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Encyclopedia > False positive

A false positive, also called a Type I error, exists when a test incorrectly reports that it has found a positive result where none really exists.

Detection algorithms of all kinds often create false positives. For example, optical character recognition (OCR) software may detect an 'a' where there are only some dots that look like an a to the algorithm being used. Flowcharts are often used to represent algorithms. ... Optical character recognition, usually abbreviated to OCR, involves computer software designed to translate images of typewritten text (usually captured by a scanner) into machine-editable text, or to translate pictures of characters into a standard encoding scheme representing them in (ASCII or Unicode). ...


False positive rate

The false positive rate is the proportion of negative instances that were erroneously reported as positive. It is equal to 1 minus the specificity of the test. In binary testing, e. ...

{rm false positive rate} = frac{rm number of false positives}{rm number of negatives}

In statistical hypothesis testing, this fraction is sometimes described as the size of the test, and is given the symbol α. One may be faced with the problem of making a definite decision with respect to an uncertain hypothesis which is known only through its observable consequences. ... Alpha (uppercase Α, lowercase α) is the first letter of the Greek alphabet. ...

False positives vs. false negatives

When developing detection algorithms (that is, tests) there is a tradeoff between false positives, and false negatives (in which an actual match is not detected). A threshold value can be varied to make the algorithm more restrictive or more sensitive. Restrictive algorithms risk rejecting true positives while more sensitive algorithms risk accepting false positives. A false negative, also called a miss, exists when a test reports, incorrectly, that a signal was not detected when, in fact, was present. ... Look up Threshold on Wiktionary, the free dictionary In general, a threshold is a fixed location or value where an abrupt change is observed. ...

False positives in medicine

False positives are a significant issue in medical testing. In some cases, there are two or more tests that can be used, one of which is simpler and less expensive, but less accurate, than the other. For example, the simplest tests for HIV and hepatitis in blood have a significant rate of false positives. These tests are used to screen out possible blood donors, but more expensive and more precise tests are used in medical practice, to determine whether a person is actually infected with these viruses. Medicine is the branch of health science and the sector of public life concerned with maintaining human health or restoring it through the treatment of disease and injury. ... Human immunodeficiency virus, commonly known by the initialism HIV (formally known as HTLV-III and lymphadenopathy-associated virus), is a retrovirus that primarily infects vital components of the human immune system such as CD4+ T cells, macrophages and dendritic cells. ... Hepatitis is a gastroenterological disease, featuring inflammation of the liver. ... Blood transfusion is the taking of blood or blood-based products from one individual and inserting them into the circulatory system of another. ...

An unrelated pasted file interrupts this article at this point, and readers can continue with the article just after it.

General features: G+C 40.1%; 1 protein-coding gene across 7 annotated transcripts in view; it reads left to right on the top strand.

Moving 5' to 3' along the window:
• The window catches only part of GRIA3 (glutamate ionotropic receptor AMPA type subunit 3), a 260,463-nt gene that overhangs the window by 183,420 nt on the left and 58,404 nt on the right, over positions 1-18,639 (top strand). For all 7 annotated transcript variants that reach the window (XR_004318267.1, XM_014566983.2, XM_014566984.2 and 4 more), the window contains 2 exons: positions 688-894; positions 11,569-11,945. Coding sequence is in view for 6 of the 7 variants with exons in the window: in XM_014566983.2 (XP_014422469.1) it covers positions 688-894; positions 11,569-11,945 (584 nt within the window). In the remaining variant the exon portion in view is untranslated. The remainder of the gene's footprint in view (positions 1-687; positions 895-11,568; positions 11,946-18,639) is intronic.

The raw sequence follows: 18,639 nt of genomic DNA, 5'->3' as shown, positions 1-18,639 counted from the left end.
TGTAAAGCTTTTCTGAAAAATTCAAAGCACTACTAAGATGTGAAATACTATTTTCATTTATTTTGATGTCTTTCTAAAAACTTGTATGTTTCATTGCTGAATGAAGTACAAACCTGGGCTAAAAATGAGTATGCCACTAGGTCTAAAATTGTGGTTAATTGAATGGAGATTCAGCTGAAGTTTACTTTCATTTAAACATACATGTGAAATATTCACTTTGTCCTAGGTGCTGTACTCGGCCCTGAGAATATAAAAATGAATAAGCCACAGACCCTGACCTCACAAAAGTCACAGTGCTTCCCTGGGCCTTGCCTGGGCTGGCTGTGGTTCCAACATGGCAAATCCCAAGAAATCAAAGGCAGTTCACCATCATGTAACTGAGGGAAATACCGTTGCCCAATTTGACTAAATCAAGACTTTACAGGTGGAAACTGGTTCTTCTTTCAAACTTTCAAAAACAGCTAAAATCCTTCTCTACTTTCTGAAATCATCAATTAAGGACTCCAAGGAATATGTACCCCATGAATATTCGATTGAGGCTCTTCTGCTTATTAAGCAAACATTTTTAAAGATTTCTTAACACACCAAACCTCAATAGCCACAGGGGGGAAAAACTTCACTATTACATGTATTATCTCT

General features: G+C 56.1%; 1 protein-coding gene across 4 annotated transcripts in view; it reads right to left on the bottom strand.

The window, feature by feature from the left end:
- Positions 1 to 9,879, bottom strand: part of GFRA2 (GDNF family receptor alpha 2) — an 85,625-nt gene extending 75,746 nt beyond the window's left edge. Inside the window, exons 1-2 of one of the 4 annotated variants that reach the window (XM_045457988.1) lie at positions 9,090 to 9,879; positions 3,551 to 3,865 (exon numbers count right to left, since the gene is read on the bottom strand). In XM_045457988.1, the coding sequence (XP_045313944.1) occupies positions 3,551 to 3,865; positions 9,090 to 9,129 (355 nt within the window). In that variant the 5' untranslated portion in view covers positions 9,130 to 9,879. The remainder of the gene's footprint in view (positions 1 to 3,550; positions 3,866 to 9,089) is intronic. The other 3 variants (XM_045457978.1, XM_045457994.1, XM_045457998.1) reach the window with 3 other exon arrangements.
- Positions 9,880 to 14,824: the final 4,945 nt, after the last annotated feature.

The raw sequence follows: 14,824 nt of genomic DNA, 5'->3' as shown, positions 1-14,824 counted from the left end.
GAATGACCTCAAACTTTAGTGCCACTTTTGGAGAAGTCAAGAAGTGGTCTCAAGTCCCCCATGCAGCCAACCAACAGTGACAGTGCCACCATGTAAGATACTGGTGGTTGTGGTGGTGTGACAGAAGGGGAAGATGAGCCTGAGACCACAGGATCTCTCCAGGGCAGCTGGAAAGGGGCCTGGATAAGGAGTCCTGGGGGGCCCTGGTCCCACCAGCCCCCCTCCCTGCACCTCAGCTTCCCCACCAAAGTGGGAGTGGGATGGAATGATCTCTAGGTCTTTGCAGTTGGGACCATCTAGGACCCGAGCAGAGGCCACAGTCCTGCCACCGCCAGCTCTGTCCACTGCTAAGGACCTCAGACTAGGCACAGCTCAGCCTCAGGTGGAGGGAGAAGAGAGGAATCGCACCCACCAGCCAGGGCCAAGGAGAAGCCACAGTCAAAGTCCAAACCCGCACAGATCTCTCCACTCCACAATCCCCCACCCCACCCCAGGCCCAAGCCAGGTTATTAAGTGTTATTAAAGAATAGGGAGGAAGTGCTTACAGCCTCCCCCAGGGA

Perhaps the most widely discussed false positives in medicine come from screening mammography, a test to detect breast cancer. The US rate of false positive mammograms is up to 15%, the highest in world. The lowest rate in the world is in Holland, 1%. The lowest rates are generally in Northern Europe where mammography films are read twice and a high threshold for additional testing is set. One consequence of the US’s high false positive rate is that, in a ten year period, half of American women receive a false positive mammogram. False positive mammograms are costly, with over $100 million spent annually in the US on unnecessary follow-up testing and treatment. They also cause women unneeded anxiety. Mammography of the right breast Mammography is the process of using low-dose X-rays (usually around 0. ...

False positives are also problematic in biometric scans, such as retina scans or facial recognition, when the scanner incorrectly identifies someone as matching a known person, either a person who is entitled to enter the system, or a suspected criminal. At Disney World, biometric measurements are taken of the fingers of multi-day pass users to ensure that the pass is used by the same person from day to day. ... Italic text Human eye cross-sectional view. ... A facial recognition system is a computer-driven application for automatically identifying a person from a digital image. ...

False positives can produce serious and counterintuitive problems when the condition being searched for is rare. If a test has a false positive rate of one in ten thousand, but only one in a million samples (or people) is a true positive, most of the "positives" detected by the test will be false. The probability that an observed positive result is a false positive may be calculated, and the problem of false positives demonstrated, using Bayes' theorem. Bayes theorem is a result in probability theory, which relates the conditional and marginal probability distributions of random variables. ...

Security Screening

False positives are routinely found every day in security screening in airports. The security alarms are intended to prevent weapons being brought onto aircraft, yet they are set to such high sensitivity that they alarm many times a day for minor items such as keys, belt buckles, mobile phones. The ratio of False Positives to True Positives (detecting a would-be terrorist) is thus very high. Almost every alarm is a False Positive, hence the Positive Predictive Value of these tests is very low. See: Sensitivity (electronics) Sensitivity (human) Sensitivity (tests) For sensitivity in finance, see beta coefficient This is a disambiguation page — a navigational aid which lists other pages that might otherwise share the same title. ...